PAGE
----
PhD Studentship - Improving Skill Learning

University of Sheffield

Fully Funded PhD Scholarship in Psychology at the University of Sheffield

This is one of many projects in competition for the current funding opportunities available within the Department of Psychology

Project title: Improving skill learning

Primary supervisor: Dr T Stafford

Project description: Learning theory has identified a number of fundamental trade-offs in motor skill learning: component vs “whole-skill” training; blocked vs interleaved practice; the exploration-exploitation trade-off. All learners and coaches will have an intuitive feel how to vary training so as to balance emphasis on the different ends of these spectra. There is evidence, however, that the self-guided practice of non-elite sportspeople is systematically biased so as to produce sub-optimal improvements in skill learning (Huang, Shadmehr & Diedrichsen, 2008). For example, a bias towards practicing what we already know (the ‘exploitation’ part of the exploitation vs exploration trade-off) is widely-known, and reflects, broadly, ‘confirmation bias’ in the psychological domain (Nickerson, 1998). This bias leads to the under-exploration of the complex parameter space of skilled motor actions, hindering us from learning optimal movements. We have developed a laboratory motor skill learning task and shown that participants show just such a reliance on what they already know, and that this hampers optimal skill learning (Stafford et al, 2012).

The aims of this project would be

  1. To show that interventions to decrease reliance on what is already known (i.e. to increase exploration via perturbation and/or handicap training) improve skill learning in our laboratory task.
  2. Develop metrics which allow us to diagnose when interventions in training will be most effective.
  3. Test if laboratory interventions which can improve rate of skill learning can generalise to athletes learning a new athletic skill

Huang, V. S., Shadmehr, R., & Diedrichsen, J. (2008). Active Learning: Learning a Motor Skill Without a Coach. Journal of Neurophysiology, 100(2), 879 –887.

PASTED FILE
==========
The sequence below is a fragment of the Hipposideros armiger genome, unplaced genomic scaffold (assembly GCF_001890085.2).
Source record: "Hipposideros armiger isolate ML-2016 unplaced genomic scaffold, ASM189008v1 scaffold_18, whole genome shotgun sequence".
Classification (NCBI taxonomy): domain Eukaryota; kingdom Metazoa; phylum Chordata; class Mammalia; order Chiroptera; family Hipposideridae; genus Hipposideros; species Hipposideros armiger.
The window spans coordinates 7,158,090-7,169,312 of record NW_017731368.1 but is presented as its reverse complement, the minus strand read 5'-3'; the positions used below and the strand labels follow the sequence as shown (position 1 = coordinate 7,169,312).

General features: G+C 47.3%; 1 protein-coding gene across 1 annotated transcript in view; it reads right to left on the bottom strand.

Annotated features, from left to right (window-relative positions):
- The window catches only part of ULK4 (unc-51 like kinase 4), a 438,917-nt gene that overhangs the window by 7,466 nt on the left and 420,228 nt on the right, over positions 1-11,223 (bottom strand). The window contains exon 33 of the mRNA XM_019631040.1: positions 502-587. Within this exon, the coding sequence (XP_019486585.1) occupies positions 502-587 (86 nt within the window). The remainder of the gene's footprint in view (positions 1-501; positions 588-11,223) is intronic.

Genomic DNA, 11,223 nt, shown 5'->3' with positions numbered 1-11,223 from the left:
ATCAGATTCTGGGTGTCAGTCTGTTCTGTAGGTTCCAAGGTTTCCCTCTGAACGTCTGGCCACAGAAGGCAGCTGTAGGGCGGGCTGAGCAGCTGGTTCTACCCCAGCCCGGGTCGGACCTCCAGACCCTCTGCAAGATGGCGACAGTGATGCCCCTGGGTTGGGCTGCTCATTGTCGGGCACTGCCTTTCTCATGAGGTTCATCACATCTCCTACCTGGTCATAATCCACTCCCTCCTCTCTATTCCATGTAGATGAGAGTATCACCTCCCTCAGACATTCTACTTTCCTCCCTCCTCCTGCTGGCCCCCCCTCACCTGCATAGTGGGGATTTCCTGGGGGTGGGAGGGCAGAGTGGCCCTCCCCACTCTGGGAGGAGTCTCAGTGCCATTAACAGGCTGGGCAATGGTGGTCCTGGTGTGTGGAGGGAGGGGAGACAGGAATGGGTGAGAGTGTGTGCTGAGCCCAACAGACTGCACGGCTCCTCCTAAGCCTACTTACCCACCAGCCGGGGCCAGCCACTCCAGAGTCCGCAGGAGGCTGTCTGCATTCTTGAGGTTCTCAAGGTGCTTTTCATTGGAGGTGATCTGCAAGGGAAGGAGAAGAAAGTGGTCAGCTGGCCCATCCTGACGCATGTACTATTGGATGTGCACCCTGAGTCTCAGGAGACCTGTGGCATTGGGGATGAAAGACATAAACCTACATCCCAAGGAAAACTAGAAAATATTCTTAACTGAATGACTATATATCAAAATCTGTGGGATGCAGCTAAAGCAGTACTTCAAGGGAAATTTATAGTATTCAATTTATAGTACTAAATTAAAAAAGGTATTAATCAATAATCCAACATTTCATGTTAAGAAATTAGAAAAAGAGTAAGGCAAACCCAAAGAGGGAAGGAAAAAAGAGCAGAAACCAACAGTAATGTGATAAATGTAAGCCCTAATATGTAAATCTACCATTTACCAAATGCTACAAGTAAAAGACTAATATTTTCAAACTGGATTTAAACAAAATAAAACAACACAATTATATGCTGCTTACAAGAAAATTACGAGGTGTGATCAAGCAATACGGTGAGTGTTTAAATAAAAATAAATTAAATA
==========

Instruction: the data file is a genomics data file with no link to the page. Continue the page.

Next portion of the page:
Nickerson, R. S. (1998). Confirmation bias: A ubiquitous phenomenon in many guises. Review of General Psychology, 2(2), 175-220.
Stafford, T., Thirkettle, M., Walton, T., Vautrelle, N., Hetherington, L., Port, M., Gurney, K., et al. (2012). A Novel Task for the Investigation of Action Acquisition. PLoS ONE, 7(6), e37749. doi:10.1371/journal.pone.0037749

Start date: 1 October 2018

Requirements: Applicants must have a minimum of a first class or high upper second-class undergraduate honours degree and a distinction or high merit at Masters level in psychology or a related discipline.

Funding: Tuition fees £4,194 per year Living Expenses £14,500.00

Science Graduate School

As a PhD student in one of the science departments at the University of Sheffield, you'll be part of the Science Graduate School. You'll get access to training opportunities designed to support your career development by helping you gain professional skills that are essential in all areas of science. You'll be able to learn how to recognise good research and research behaviour, improve your communication abilities and experience the breadth of technologies that are used in academia, industry and many related careers. Visit www.sheffield.ac.uk/sgs to learn more.

For further details and the application process please visit:

www.sheffield.ac.uk/postgradapplication

Closing date for applications is 5pm Wednesday 24 January 2018

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PhD

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Northern England